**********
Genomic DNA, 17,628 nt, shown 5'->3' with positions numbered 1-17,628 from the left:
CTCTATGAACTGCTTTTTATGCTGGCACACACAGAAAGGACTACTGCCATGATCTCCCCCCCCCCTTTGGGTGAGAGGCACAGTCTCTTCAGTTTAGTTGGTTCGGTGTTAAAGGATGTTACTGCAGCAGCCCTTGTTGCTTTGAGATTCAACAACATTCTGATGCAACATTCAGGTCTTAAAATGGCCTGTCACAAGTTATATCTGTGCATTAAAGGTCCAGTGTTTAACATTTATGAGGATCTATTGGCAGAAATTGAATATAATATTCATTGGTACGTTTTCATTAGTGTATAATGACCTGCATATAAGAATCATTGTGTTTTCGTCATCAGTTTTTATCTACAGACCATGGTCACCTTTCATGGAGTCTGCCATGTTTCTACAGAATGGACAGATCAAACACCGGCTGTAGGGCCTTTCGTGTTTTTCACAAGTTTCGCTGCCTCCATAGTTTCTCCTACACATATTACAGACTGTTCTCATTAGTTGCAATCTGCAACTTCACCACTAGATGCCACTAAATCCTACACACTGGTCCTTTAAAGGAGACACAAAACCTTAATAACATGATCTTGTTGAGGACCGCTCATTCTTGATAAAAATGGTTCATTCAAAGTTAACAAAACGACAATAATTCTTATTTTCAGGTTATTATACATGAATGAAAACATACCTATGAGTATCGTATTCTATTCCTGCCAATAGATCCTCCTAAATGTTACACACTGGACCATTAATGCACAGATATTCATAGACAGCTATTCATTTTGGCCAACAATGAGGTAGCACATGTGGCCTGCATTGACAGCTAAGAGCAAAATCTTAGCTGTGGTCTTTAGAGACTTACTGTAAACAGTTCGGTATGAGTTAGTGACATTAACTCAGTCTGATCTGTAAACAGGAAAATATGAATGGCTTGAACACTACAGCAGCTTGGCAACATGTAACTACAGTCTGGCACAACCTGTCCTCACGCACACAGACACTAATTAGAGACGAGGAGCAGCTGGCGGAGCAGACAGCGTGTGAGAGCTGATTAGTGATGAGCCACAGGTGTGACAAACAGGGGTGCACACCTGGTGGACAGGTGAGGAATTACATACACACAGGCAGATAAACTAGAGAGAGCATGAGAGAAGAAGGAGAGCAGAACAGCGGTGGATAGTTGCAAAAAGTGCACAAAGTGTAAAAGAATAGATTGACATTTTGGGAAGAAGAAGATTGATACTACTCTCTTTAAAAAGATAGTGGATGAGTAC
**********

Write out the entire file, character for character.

Genomic DNA, 17,628 nt, shown 5'->3' with positions numbered 1-17,628 from the left:
CTCTATGAACTGCTTTTTATGCTGGCACACACAGAAAGGACTACTGCCATGATCTCCCCCCCCCCTTTGGGTGAGAGGCACAGTCTCTTCAGTTTAGTTGGTTCGGTGTTAAAGGATGTTACTGCAGCAGCCCTTGTTGCTTTGAGATTCAACAACATTCTGATGCAACATTCAGGTCTTAAAATGGCCTGTCACAAGTTATATCTGTGCATTAAAGGTCCAGTGTTTAACATTTATGAGGATCTATTGGCAGAAATTGAATATAATATTCATTGGTACGTTTTCATTAGTGTATAATGACCTGCATATAAGAATCATTGTGTTTTCGTCATCAGTTTTTATCTACAGACCATGGTCACCTTTCATGGAGTCTGCCATGTTTCTACAGAATGGACAGATCAAACACCGGCTGTAGGGCCTTTCGTGTTTTTCACAAGTTTCGCTGCCTCCATAGTTTCTCCTACACATATTACAGACTGTTCTCATTAGTTGCAATCTGCAACTTCACCACTAGATGCCACTAAATCCTACACACTGGTCCTTTAAAGGAGACACAAAACCTTAATAACATGATCTTGTTGAGGACCGCTCATTCTTGATAAAAATGGTTCATTCAAAGTTAACAAAACGACAATAATTCTTATTTTCAGGTTATTATACATGAATGAAAACATACCTATGAGTATCGTATTCTATTCCTGCCAATAGATCCTCCTAAATGTTACACACTGGACCATTAATGCACAGATATTCATAGACAGCTATTCATTTTGGCCAACAATGAGGTAGCACATGTGGCCTGCATTGACAGCTAAGAGCAAAATCTTAGCTGTGGTCTTTAGAGACTTACTGTAAACAGTTCGGTATGAGTTAGTGACATTAACTCAGTCTGATCTGTAAACAGGAAAATATGAATGGCTTGAACACTACAGCAGCTTGGCAACATGTAACTACAGTCTGGCACAACCTGTCCTCACGCACACAGACACTAATTAGAGACGAGGAGCAGCTGGCGGAGCAGACAGCGTGTGAGAGCTGATTAGTGATGAGCCACAGGTGTGACAAACAGGGGTGCACACCTGGTGGACAGGTGAGGAATTACATACACACAGGCAGATAAACTAGAGAGAGCATGAGAGAAGAAGGAGAGCAGAACAGCGGTGGATAGTTGCAAAAAGTGCACAAAGTGTAAAAGAATAGATTGACATTTTGGGAAGAAGAAGATTGATACTACTCTCTTTAAAAAGATAGTGGATGAGTAC